Remaining relevant to people we lead, we must be teachable

Wednesday March 10 2021

The lessons you spent a lot of money paying for are learnt by a new generation by default. PHOTO | FILE | NMG


The greatest role of the leader in the digital age is learning. We need to understand two very important things about the world as it is today. First, if you are over 50 years old, the rate of change around you has been so fast that it takes effort to keep up.

Second, the lessons you spent a lot of money paying for are learnt by a new generation by default. We spent money to learn how to use a computer yet the next generation learnt about computers through playing games.

I remember an incident that happened nearly a decade ago. I was watching TV with my daughter who was a teenager then and my phone rang. It was at a very crucial point of the programme we were watching and there was no way I was going to get up to pick up the phone. However, my daughter told me to go ahead and answer the phone and that she would pause what I was watching. I told her it was live television and not a DVD (Who remembers what those are?). She laughed and told me to go ahead. I was annoyed. How could this teenage girl attempt to teach me how to use what I had bought with my own money? Needless to say, she had a greater laugh when it was all over. I did not know that my decoder had the capability of doing what she said it could.

So, to stay relevant to the people we lead, we must remain teachable.

Humility must become your greatest virtue because without it you cannot be teachable.

Reverse mentoring


Reverse mentoring has become a cultural thing, and as a leader you must create the environment for it to thrive.

Recently my daughter was excited about a platform called Clubhouse. I had never heard of it but my children were going on and on about it. Then I discovered that it was a fast-growing platform that was making waves. As usual, I came up with all the reasons why it could be the wrong place to be.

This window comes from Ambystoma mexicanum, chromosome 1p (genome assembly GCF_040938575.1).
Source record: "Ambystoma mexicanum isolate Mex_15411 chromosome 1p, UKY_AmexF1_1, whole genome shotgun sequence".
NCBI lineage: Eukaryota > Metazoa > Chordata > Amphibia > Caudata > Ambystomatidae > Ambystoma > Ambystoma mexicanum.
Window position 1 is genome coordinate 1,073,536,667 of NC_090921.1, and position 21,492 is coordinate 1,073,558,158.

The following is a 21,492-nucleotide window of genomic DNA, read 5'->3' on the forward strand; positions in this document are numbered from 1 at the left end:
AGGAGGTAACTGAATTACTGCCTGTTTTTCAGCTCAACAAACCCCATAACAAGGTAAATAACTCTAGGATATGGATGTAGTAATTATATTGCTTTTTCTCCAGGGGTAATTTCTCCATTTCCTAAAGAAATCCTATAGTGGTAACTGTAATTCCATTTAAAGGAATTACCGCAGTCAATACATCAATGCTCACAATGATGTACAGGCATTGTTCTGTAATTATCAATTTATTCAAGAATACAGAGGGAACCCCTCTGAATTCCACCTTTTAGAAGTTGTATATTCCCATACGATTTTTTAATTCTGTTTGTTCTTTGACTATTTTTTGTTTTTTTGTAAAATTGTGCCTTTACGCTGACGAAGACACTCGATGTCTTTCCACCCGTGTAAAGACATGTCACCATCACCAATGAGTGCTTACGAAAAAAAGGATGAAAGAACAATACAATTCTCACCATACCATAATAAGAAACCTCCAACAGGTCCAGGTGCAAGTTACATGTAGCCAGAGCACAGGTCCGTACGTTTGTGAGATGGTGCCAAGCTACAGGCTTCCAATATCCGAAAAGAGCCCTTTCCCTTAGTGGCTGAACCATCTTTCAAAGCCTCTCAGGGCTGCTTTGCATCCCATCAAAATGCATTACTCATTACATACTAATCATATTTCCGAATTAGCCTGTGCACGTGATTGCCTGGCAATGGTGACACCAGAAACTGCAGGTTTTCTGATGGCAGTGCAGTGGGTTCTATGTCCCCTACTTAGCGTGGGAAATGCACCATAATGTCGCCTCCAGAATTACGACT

Now, she is a beauty and make-up artist whose vision is to transform lives. A few weeks after she told me about Clubhouse, she said that an organisation in Australia that she met on Clubhouse took an interest in her work and decided to sponsor what she was doing.

The next thing I heard was that one of the world’s top beauty schools that also saw her on Clubhouse had given her a scholarship.

My first son is in an interracial relationship with a young woman from India. So, my Nigerian son and my Indian daughter decided to start a YouTube channel. They put so much effort into it and my traditional thinking was again pitched in favour of my fears and concerns.

I heard them talking about algorithms and many other big words that I was clueless about

Before long their videos began to gain traction and they were featured on media platforms around the world, including the BBC.

The natural inclination of human beings is to resist and reject what we do not understand. Even when reading, we oftentimes read only what we believe. Our revelation and understanding is pitched in favour of our preconceived mindsets.

The truth is that we will always interpret life based on our mindsets. The key to a life of continuous relevance therefore is be to have a mindset guided by the fact that all that we know is not all there is to be known.  We need to come to terms with the fact that what we do not know is exponentially greater than what we know, and so humility becomes our gateway to growth.

Wale Akinyemi is the convenor of the Street University ( and chief transformation officer, PowerTalks

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